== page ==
Marlies Bugmann


The Characters of 'Tazzie Tales'

The Thylacine is the central character in the first volume, Thylacine Secrets;
The Swift Parrot plays a big role in the two young friends' lives in Swift Parrot Miracles;
Tazzie the Tasmanian Devil is an unlikely hero 'on the high seas', in Devil Troubles;
Lucky the Tiger Quoll narrowly escapes a wayward fox, in Quolls and Foxes;
Goldie the young Wedge-tailed Eagle finds a caring place to recover from injury, in Eagles in Peril; and
Tasmania's micro bats play a central part in the Halloween adventure of the children in
Sassafras Creek Valley, in Bats at Halloween.

Sassafras Creek Valley map

Map of Sassafras Creek Valley

THE HISTORY OF THE BOOKS

The stories in these six children’s adventure novels set in Tasmania draw upon the rich history and complex folklore of the island. All animals, but especially the main characters—the thylacine, the swift parrot, the Tasmanian devil, the tiger quoll, the Tasmanian wedge-tailed eagle, as well as the Tasmanian micro bats—are portrayed within their natural habitat. When first published, the series attracted the attention of places of education both here in Tasmania as well as in the US, where, fifteen years ago, the first of the series, Kangaroo Dog, was published. The comments of the school children were especially precious. They can be read here:

http://tasmanianartist.yolasite.com/reader-reviews-and-comments.php

 The books even prompted two young fans to travel all the way from America to Tasmania, to visit their favourite author; that story is told here:

http://tasmanianartist.yolasite.com/ben-and-dana.php

 In 2004 I embarked upon a twelve-year-long project that took my attention away from The Green Heart Books as they were then known. Developments in the Tasmanian world of animals progressed, which meant that the content of the adventure tales had become out-dated. Thus, I retired the US-published edition, but designed a different cover and placed them as independently published versions on Lulu.com—I essentially ‘parked’ them until a more opportunte time would arrive to update them; that time has arrived in 2017. Although I did not broadcast their new location greatly, readers still found them, and so did libraries, which confirmed that people in general do care about wildlife.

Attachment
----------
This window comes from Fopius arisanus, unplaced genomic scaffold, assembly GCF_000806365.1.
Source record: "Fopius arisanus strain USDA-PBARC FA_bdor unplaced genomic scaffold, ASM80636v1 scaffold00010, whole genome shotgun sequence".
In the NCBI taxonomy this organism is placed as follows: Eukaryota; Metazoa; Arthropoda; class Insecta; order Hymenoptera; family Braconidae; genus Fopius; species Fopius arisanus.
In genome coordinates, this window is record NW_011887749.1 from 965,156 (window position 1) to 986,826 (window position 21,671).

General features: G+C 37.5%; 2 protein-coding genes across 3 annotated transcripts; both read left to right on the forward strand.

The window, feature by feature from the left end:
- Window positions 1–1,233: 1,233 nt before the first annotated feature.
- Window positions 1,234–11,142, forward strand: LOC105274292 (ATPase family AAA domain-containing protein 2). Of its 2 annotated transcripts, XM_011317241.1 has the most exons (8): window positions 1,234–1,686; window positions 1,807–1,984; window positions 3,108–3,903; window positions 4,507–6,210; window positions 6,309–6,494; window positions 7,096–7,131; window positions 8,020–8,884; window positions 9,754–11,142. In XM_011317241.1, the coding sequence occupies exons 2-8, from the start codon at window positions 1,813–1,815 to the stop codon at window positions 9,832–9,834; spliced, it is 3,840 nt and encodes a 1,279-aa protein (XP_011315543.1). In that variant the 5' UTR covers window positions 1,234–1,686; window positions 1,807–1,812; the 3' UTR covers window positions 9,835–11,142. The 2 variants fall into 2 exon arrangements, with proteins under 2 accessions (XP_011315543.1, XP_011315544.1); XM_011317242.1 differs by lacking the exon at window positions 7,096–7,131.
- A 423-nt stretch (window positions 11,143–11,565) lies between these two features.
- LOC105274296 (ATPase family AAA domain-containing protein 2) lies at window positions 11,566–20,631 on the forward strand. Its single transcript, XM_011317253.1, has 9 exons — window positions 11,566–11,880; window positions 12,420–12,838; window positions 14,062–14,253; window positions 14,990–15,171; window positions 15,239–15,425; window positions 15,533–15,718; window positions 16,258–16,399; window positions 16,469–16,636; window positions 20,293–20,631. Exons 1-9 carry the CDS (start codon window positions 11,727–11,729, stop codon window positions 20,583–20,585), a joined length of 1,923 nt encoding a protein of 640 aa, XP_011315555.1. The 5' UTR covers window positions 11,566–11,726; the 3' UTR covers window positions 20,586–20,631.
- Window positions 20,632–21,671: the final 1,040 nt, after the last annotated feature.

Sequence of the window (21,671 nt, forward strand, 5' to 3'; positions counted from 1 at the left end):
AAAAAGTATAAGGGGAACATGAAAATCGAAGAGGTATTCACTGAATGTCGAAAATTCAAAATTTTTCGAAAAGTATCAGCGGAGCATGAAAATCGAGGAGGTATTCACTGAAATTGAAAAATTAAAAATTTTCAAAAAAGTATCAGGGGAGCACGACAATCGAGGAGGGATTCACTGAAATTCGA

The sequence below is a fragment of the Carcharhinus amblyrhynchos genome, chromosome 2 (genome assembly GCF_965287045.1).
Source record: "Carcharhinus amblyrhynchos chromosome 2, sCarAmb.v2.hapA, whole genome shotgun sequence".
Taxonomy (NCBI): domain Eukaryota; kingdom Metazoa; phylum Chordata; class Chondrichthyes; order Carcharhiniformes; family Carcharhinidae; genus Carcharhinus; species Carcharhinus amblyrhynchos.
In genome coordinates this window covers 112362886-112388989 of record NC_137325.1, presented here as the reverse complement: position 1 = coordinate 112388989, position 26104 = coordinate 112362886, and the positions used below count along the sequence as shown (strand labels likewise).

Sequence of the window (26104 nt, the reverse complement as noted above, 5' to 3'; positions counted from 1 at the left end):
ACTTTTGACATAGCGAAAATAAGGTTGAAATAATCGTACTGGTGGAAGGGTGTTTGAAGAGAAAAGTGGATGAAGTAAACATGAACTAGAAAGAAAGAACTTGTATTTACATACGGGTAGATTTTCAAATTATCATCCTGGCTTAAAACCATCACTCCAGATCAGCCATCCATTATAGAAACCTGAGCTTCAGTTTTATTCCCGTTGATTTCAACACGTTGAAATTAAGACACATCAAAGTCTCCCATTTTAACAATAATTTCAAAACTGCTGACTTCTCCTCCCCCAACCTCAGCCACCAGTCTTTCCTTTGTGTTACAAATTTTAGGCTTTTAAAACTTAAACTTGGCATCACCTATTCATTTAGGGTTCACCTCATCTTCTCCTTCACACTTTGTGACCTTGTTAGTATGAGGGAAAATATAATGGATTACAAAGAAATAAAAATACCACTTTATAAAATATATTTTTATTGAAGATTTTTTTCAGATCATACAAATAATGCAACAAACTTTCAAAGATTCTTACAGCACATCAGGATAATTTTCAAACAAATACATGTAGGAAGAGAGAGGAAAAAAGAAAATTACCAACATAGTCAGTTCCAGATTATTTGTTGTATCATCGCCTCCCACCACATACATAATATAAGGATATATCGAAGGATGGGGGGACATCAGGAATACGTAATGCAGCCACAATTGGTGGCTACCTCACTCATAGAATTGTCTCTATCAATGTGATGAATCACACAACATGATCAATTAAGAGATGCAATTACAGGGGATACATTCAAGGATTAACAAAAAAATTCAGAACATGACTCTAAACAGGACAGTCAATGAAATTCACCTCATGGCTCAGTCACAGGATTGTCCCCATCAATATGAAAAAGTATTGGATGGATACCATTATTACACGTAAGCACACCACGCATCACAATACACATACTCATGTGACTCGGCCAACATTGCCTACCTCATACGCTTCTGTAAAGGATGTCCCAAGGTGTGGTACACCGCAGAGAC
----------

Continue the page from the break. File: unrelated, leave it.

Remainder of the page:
Recent years, especially 2016, brought some very positive reports about a possible vaccine for the Tasmanian devil, the island’s icon threatened with extinction because of a transmissible cancer. In addition, the swift parrot, a rare bird on the endangered species list has also received renewed attention when the hundreds of nesting boxes installed on Bruny Island proved successful in providing safe nesting sites for the parrot.

These three prompts: several developments that are of a positive nature for endangered animals, the continued interest of readers, as well as the conclusion to my translation project, meant that it was time to make 2017 the year of ‘Tazzie Tales’.

 While some aspects are timeless—the care extended to animals by kind-hearted people, how friendships are formed, overcoming adversity, as well as bringing wrong-doers and villains to justice—the new name of the series better reflects the Tasmanian content, and the new individual book titles immediately introduce the particular animal of the story.

Thus, the beloved Green Heart Books became Tazzie Tales. The sixth volume, Bats at Halloween, with the original title of Bat Whispers, was written between 2005 and 2006, and first self-published in 2008 at Lulu.com. Volumes 1 to 5 were initially published by Zumaya Publishing (between 2002 and 2006), and then moved to Lulu.com in 2008.

 Of course, nowadays one does not have to run into one’s office to make a phone call, one simply takes the phone out of one’s shirt pocket; likewise, one no longer needs to wait for a roll of film to be developped, one takes the camera’s memory card and inserts it into the slot on one’s computer to print out the pictures, if a printer is attached. The fact that technological advances resulted in such equipment becoming commonplace, which then made its way into our households, needed to be considered as well.

  Tasmania even now has ‘untouched’ wilderness in its more remote corners, and adventures like the ones Benjamin, Samantha, Rebecca and Geoffrey experience are still possible on this remote, exotic island in the Southern Ocean.

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